A giant rock-eating drill will be the star of commencement ceremonies on the Orinda side of the Caldecott Tunnel this morning as the long-awaited fourth bore project gets underway.
The massive, German-built roadheader - a 130-ton rock-crunching, rotating cutting head built at the end of a boom that will push it though the bedrock at the Caldecott - fires up this morning to take a few ceremonial first bites. Other equipment will take over until the cutting device is called on to begin chewing up rock again in a few weeks.
Residents in the nearby Parkwoods area have been up in arms about the traffic noise and traffic in the area as trucks and other construction equipment move in to begin work this morning. Things may remain that way for at least another month as the roadheader is expected to make headway into its self-drilled underground cavern.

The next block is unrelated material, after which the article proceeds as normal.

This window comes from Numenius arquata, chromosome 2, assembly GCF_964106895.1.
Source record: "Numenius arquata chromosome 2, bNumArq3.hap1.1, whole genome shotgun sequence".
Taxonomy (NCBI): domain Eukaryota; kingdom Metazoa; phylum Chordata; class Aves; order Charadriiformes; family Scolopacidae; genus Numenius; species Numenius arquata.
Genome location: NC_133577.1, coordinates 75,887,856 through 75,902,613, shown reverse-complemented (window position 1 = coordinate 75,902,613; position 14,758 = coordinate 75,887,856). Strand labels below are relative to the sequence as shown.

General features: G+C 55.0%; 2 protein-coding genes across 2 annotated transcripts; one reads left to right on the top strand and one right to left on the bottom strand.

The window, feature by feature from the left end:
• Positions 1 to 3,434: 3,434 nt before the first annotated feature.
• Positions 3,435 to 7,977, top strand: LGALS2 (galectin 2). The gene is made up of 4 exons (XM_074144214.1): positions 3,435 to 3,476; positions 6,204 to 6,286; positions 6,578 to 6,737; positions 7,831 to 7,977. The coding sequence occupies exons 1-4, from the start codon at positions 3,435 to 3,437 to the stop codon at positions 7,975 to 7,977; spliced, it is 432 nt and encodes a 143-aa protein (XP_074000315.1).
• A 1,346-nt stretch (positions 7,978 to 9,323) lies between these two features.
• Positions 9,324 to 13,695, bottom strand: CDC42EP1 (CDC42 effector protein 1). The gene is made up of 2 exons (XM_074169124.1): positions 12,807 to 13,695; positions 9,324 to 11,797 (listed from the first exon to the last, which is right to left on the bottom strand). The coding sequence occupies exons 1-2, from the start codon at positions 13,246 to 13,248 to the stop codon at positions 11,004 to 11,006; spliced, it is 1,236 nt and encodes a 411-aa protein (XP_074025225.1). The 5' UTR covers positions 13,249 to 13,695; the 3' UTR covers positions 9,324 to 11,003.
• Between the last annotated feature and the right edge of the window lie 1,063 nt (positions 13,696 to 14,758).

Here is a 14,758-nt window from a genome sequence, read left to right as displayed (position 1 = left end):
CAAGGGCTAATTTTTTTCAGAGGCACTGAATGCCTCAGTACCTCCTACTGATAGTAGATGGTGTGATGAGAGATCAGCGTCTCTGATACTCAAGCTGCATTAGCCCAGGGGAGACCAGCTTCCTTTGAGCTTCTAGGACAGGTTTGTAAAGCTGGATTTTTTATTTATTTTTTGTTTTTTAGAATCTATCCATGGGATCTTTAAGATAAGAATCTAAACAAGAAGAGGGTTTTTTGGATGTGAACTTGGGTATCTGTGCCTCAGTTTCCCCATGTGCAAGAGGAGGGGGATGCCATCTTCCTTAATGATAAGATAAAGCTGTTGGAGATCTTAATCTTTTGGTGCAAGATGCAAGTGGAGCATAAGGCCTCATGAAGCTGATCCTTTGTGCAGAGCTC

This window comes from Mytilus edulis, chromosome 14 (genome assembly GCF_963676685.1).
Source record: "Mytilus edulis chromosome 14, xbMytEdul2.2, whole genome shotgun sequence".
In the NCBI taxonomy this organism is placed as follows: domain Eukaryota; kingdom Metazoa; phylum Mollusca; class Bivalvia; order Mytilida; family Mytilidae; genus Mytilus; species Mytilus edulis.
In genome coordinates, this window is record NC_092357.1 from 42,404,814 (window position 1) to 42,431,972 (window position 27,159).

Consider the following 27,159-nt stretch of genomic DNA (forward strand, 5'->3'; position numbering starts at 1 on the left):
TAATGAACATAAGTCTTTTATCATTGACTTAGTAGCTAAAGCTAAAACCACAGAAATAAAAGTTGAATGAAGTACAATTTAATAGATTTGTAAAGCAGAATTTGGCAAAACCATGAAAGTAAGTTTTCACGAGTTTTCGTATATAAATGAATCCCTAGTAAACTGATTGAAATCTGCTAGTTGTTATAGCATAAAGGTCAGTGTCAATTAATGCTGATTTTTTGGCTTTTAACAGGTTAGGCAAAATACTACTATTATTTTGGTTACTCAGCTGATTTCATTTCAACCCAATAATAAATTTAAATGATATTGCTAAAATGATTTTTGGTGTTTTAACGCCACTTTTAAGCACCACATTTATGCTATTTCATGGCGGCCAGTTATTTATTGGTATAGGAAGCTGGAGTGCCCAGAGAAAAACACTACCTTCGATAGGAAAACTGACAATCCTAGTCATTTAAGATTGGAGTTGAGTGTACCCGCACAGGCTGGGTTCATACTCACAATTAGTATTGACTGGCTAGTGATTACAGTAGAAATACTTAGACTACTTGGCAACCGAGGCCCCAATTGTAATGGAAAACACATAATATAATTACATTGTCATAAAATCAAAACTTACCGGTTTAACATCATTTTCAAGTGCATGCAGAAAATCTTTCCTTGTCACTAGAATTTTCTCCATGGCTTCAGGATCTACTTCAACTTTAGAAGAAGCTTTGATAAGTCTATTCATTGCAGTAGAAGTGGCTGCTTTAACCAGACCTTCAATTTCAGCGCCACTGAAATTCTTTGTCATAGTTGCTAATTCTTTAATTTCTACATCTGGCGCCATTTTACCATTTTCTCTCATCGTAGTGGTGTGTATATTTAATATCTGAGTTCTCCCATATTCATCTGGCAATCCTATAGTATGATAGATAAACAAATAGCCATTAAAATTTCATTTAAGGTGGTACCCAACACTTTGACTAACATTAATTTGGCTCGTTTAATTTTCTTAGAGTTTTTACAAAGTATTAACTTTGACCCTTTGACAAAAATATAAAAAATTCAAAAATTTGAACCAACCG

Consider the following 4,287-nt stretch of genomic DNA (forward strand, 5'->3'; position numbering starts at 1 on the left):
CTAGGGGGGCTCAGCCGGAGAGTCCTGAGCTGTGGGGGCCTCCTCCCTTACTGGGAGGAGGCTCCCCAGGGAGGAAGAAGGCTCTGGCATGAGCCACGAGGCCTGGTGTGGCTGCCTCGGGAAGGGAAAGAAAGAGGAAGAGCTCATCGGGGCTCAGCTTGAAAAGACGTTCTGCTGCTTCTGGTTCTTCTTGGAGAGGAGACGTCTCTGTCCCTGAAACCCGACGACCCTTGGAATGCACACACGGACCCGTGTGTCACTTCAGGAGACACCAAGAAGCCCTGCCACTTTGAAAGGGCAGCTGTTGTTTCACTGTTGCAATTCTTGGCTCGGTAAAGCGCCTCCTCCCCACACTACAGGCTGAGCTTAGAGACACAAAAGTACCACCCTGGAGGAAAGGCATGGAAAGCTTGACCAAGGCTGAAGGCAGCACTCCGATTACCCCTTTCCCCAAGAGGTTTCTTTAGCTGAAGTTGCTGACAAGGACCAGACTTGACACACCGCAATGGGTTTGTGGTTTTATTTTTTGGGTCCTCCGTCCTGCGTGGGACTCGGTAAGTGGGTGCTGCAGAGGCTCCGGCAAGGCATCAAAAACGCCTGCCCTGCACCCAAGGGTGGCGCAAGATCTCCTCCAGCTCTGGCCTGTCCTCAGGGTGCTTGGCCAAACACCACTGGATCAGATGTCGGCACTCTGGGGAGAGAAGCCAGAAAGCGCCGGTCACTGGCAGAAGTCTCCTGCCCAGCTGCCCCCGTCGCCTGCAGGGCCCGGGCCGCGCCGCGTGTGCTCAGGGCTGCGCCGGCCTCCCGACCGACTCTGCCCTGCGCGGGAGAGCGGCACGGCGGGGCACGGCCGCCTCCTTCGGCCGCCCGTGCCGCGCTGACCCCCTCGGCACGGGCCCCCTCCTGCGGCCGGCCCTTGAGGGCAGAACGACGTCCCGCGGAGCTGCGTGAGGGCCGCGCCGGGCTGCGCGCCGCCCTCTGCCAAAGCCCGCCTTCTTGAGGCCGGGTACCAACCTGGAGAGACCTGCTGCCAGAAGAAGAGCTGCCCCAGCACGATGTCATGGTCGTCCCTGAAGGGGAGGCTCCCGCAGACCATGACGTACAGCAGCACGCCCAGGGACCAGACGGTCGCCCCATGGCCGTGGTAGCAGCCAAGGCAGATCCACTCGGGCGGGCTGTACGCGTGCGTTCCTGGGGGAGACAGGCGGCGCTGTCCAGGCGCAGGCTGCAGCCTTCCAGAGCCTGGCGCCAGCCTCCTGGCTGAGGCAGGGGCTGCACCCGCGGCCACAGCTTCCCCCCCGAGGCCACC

CalTrans and state transportion officials will be on hand for today's ceremony marking the project's "first bite." The $420 million effort is expected to wrap up by late 2013.
When completed, it is hoped it will alleviate congestion in the off-peak direction (eastbound in the morning and westbound in the afternoon). The new bore should eliminate the need to reverse the direction of the traffic at the middle bore, now done twice a day on weekdays and several times a day on weekends.